-- Defined at UpperLowerBounded.hs:14:10
       instance [safe] UpperBounded Bar -- Defined at UpperLowerBounded.hs:31:10
   • In the expression: minBound :: Bar
     In an equation for ‘it’: it = minBound :: Bar


It's #4 that I don't understand. An explanation would be very much appreciated. (Also, what's a [safe] instance?)

Regards,
Graham


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Re: incoherent instance question

Graham Gill
In reply to this post by Alex Rozenshteyn
Thank you Alex for that comprehensive answer. That's very helpful. I'd considered a newtype, but I really wondered what prevented me from using or was bad about the approach I described.

Regards,
Graham

On 04-Jun-2018 1:10 AM, Alex Rozenshteyn wrote:
I want to say that if a type is Bounded, then it is also UpperBounded and LowerBounded.

Seems reasonable
 
If a type is both UpperBounded and LowerBounded, then it is also Bounded.

Danger Will Robinson. Nothing stops modules (realistically, in two different library) from defining incompatible UpperBounded and LowerBounded instances; for example, I may want `lowerBound :: Bool` to be `True`, while you may want `upperBound :: Bool` to be `True`; when they are both imported, bad things can happen. In this case, requiring an Ord constraint and adding documentation on lawful instances would pretty much solve the problem, but in general, this is an unwise thing to do.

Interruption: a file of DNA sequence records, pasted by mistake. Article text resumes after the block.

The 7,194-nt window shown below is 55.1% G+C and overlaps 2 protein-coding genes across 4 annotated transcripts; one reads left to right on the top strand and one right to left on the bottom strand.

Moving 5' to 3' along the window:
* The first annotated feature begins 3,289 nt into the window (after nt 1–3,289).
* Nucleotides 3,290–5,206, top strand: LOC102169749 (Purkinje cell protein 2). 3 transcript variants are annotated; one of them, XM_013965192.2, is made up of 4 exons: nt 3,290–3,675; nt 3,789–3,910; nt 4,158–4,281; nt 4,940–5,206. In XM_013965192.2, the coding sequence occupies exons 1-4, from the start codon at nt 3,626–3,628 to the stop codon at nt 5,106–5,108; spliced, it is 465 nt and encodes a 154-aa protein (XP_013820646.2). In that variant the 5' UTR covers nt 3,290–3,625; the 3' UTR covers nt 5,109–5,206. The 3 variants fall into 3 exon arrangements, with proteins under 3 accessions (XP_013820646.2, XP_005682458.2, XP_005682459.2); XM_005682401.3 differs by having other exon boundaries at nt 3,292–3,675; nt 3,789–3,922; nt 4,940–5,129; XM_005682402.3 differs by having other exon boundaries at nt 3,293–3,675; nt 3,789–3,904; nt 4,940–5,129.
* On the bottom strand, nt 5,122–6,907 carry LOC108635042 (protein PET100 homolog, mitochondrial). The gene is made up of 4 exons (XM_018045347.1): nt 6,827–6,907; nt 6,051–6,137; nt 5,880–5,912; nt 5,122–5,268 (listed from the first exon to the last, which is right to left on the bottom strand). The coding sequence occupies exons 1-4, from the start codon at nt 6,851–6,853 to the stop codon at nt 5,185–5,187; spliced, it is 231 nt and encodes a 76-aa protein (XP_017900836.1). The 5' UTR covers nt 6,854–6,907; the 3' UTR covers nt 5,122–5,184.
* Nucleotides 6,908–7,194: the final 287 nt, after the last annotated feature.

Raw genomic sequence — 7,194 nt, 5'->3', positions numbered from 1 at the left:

Specifically, it is usually a bad idea to have a type class that should have an instance for a type whenever that type has instances of some combination of other classes.

Three ways around it:
  • Use a newtype wrapper: define `newtype LowerUpperBounded` and have the instance be `(LowerBounded a, UpperBounded a) => Bounded (LowerUpperBounded a)`
  • Defer instance definition to concrete types: if you know that a specific type has both super-instances, you can explicitly instantiate it at the sub-instance